Now you may disagree that government does better than private business in these examples.  Reasonable people can differ about the role of government and business.  The problem with the TPP, unless all the information leaking out is completely wrong, is that decisions about this role would not be made by elected officials, but by an international body not accountable to the public.

Click on Serious Threat to Asian Economic Model for Martin Khor’s full analysis of the TPP.

Click on Trans Pacific Partnership: Background and Resources for background information from the Sierra Club New York City Group.

Hat tip to naked capitalism.

Trans-Pacific Partnership: NAFTA on steroids

September 15, 2012

This map shows how the TPP would link other trade blocs

During the 2008 Presidential campaign, candidates Barack Obama and Hillary Clinton pledged to renegotiate the North American Free Trade Agreement so as to remove provisions that limited the ability of national governments to legislate for protection of workers, consumers and the environment.

Not only have Obama and Clinton not done this, they have signed on to negotiations begun in the last days of the George W. Bush administration to create a new agreement, the Trans-Pacific Partnership, with all the objectionable features of NAFTA raised to a new order of magnitude.  The talks being being conducted in secret, with doors closed to Congress but 600 corporate representatives taking part as advisers.  Fortunately some information has been leaked.  Lori Wallach wrote a good summary of what’s at stake for the Nation magazine back in July.

Think of the TPP as a stealthy delivery mechanism for policies that could not survive public scrutiny.  Indeed, only two of the twenty-six chapters of this corporate Trojan horse cover traditional trade matters.  The rest embody the most florid dreams of the 1 percent—grandiose new rights and privileges for corporations and permanent constraints on government regulation.  They include new investor safeguards to ease job offshoring and assert control over natural resources, and severely limit the regulation of financial services, land use, food safety, natural resources, energy, tobacco, healthcare and more.

The stakes are extremely high, because the TPP may well be the last “trade” agreement Washington negotiates.  This is because if it’s completed, the TPP would remain open for any other country to join.  In May US Trade Representative Ron Kirk said he “would love nothing more” than to have China join.  In June Mexico and Canada entered the process, creating a NAFTA on steroids, with most of Asia to boot.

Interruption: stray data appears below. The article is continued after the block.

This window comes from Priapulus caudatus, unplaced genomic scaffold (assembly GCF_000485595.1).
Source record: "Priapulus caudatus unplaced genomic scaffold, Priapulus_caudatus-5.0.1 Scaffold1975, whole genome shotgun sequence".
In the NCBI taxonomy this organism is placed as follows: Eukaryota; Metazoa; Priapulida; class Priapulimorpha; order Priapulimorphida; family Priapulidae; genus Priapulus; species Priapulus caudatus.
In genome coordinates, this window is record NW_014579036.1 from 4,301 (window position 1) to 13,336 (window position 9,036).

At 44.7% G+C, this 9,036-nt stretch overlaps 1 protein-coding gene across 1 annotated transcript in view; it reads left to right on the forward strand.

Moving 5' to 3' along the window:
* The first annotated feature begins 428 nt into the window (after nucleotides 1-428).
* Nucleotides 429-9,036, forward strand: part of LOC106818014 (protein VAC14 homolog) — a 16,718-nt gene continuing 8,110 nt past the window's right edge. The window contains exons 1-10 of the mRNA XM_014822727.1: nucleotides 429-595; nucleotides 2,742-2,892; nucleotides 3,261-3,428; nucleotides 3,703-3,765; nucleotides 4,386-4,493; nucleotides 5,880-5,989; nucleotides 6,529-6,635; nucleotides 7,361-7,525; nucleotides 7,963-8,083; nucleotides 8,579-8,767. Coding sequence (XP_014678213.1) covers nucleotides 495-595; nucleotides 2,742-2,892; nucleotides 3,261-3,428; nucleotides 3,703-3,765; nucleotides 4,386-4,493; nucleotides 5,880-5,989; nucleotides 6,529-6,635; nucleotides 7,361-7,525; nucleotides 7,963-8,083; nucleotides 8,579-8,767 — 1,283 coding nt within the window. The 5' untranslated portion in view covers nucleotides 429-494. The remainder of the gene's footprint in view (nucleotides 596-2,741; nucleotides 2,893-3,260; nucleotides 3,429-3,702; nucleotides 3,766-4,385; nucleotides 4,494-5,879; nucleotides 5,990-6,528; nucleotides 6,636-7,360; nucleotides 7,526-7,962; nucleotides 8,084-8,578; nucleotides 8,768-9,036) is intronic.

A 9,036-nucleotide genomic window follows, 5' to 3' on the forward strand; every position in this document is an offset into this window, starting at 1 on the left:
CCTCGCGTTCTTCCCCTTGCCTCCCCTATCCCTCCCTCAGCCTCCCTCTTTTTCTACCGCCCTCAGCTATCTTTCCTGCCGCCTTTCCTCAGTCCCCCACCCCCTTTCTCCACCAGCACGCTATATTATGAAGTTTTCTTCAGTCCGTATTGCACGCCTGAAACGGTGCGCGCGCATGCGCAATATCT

Countries would be obliged to conform all their domestic laws and regulations to the TPP’s rules—in effect, a corporate coup d’état.  The proposed pact would limit even how governments can spend their tax dollars.  Buy America and other Buy Local procurement preferences that invest in the US economy would be banned, and “sweat-free,” human rights or environmental conditions on government contracts could be challenged.  If the TPP comes to fruition, its retrograde rules could be altered only if all countries agreed, regardless of domestic election outcomes or changes in public opinion.  And unlike much domestic legislation, the TPP would have no expiration date.

Failure to conform domestic laws to the rules would subject countries to lawsuits before TPP tribunals empowered to authorize trade sanctions against member countries.  The leaked investment chapter also shows that the TPP would expand the parallel legal system included in NAFTA.  Called Investor-State Dispute Resolution, it empowers corporations to sue governments—outside their domestic court systems—over any action the corporations believe undermines their expected future profits or rights under the pact.  Three-person international tribunals of attorneys from the private sector would hear these cases.  The lawyers rotate between serving as “judges”—empowered to order governments to pay corporations unlimited amounts in fines—and representing the corporations that use this system to raid government treasuries.  The NAFTA version of this scheme has forced governments to pay more than $350 million to corporations after suits against toxic bans, land-use policies, forestry rules and more.